I was exchanging notes with my spiritual mentor. He said he’d been thinking about the question that became popular a few years ago: what would Jesus do?
As I understood it back when I first began noticing all the WWJD monograms that were showing up in bumper stickers and bracelets, it was a way of getting yourself to behave in a more Christ-like way when facing decisions or challenges. I don’t doubt it remains a handy review question for all of us, at every age and stage of life.
My spiritual mentor wrote that a second question had occurred to him. Beyond asking himself what Jesus would do, he realized it would probably also be wise if he asked Jesus for directions on how he would like it done, whatever it might be. My friend wrote, “I feel I’ve been foolish by asking what I thought was THE question and neglecting the other.”
Once I absorbed it, I liked the added humility and servant-spirit this second question embodied.
But I didn’t get it at first. I have my stroke-damaged eyes to blame, or thank. I have seen most of the world around me with double vision for more than two years now. Reading words off a page has become tricky. It helps that on a computer screen I can increase font sizes, but even there I don’t always see clearly what the string of letters says. That’s the bad news.
The good news is I have gained an extra excuse to explain any typos that get past me now.
But back to my friend’s note.
I misread his second question at first. Bad news. The good news is: the question I thought he was raising was also pretty good and it got me thinking even more deeply about my decision making habits. I thought the second question was more like what do you want ME to do, Jesus?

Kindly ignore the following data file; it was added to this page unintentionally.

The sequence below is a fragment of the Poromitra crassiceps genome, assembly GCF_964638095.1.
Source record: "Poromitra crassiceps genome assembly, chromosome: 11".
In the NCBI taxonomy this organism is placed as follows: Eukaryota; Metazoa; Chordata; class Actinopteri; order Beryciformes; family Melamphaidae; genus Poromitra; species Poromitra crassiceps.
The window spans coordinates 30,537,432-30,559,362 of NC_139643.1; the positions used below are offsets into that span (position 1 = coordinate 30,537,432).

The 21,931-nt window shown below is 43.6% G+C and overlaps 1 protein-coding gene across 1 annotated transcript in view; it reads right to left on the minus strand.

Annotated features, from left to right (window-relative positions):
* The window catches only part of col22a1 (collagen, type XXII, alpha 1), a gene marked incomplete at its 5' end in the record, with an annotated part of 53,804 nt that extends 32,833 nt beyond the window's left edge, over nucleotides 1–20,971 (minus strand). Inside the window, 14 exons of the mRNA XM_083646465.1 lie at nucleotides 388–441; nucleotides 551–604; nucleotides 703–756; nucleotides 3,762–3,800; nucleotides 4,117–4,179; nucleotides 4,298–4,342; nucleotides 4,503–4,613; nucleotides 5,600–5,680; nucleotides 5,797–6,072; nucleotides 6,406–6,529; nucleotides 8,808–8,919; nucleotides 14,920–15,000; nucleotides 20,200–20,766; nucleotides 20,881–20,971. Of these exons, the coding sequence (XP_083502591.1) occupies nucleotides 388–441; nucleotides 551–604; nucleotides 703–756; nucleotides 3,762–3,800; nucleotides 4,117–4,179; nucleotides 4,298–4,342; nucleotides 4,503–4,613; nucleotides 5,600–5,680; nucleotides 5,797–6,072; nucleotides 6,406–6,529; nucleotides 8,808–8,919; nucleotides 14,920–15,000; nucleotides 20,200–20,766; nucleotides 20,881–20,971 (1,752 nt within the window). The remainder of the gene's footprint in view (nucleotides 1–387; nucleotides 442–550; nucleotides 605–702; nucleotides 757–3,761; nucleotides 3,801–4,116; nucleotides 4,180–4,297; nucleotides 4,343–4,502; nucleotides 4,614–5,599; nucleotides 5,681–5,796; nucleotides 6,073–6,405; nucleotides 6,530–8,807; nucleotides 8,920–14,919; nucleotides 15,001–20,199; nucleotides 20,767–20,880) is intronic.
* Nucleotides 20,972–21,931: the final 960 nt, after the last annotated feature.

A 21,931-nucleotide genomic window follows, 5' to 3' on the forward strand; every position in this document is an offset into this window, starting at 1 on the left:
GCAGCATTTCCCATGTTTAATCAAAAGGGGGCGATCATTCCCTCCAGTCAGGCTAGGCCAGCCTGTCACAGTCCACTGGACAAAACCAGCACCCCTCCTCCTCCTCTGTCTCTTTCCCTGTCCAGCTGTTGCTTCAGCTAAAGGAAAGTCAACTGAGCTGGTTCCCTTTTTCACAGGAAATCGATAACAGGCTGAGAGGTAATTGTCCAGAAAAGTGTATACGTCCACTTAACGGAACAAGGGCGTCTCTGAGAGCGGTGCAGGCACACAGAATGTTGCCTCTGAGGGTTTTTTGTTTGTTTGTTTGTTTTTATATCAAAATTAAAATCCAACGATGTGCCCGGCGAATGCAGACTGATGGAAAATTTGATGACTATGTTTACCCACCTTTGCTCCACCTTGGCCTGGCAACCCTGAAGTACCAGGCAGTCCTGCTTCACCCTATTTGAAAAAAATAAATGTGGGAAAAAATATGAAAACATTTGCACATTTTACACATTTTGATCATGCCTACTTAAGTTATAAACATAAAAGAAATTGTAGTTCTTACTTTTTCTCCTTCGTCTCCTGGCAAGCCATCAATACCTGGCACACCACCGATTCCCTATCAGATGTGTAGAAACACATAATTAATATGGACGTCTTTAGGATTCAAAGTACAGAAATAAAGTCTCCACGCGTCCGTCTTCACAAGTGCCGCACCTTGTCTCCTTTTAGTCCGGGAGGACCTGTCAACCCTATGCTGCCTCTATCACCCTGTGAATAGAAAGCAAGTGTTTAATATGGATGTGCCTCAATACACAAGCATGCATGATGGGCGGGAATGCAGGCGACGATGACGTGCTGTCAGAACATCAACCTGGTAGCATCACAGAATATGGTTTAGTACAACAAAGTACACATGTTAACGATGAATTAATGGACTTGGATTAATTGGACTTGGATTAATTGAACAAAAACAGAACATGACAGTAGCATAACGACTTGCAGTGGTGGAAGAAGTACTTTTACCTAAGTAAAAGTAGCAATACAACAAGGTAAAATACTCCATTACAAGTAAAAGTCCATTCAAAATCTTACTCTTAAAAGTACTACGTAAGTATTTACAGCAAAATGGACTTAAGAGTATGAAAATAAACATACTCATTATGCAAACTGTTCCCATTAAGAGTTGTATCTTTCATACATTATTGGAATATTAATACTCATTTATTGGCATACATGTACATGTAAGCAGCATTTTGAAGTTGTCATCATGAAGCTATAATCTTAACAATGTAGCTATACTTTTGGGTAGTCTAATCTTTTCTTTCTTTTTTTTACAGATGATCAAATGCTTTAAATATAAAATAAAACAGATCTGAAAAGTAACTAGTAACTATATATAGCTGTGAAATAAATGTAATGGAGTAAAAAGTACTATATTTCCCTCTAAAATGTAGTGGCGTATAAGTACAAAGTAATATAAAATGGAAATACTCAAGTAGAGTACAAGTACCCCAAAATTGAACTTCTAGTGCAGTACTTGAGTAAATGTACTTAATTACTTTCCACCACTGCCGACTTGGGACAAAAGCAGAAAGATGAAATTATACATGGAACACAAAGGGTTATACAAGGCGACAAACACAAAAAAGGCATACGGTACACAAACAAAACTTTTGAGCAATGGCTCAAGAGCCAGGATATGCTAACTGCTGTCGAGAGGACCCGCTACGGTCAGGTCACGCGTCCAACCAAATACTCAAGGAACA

This question completely bypasses the mind-reading I must perform when asking myself WWJD. Why should I assume I could guess, much less know, regardless of how much I had studied the life of Christ, what he would do in whatever brand new situation I faced? Wouldn’t it be better for the servant to simply ask, from the very beginning, Jesus, what do you want me to do?
Of course, a bumper sticker with JWDYWMTD on it might be more confusing than it was worth. But asking that question from the start, without any guesswork or expectation that I should have a right to approve a plan before acting on it, would be more seemly. When I used to give my dinner order to restaurant waiters, they waited until I had made my wishes clear before they took off to the kitchen. They didn’t even offer any opinion on what I was ordering unless I asked. I seldom felt that I needed to.
I don’t suppose Jesus needs my opinion very often, either.
And while it might be entertaining, charming, and amusing to watch me guess at what Daddy wanted me to do, it would also waste time if something needed a quick response. Would the Lord be willing to ask me to carry out his wishes the next time, after seeing how I responded the last time, if all I was doing was guessing at what he wanted?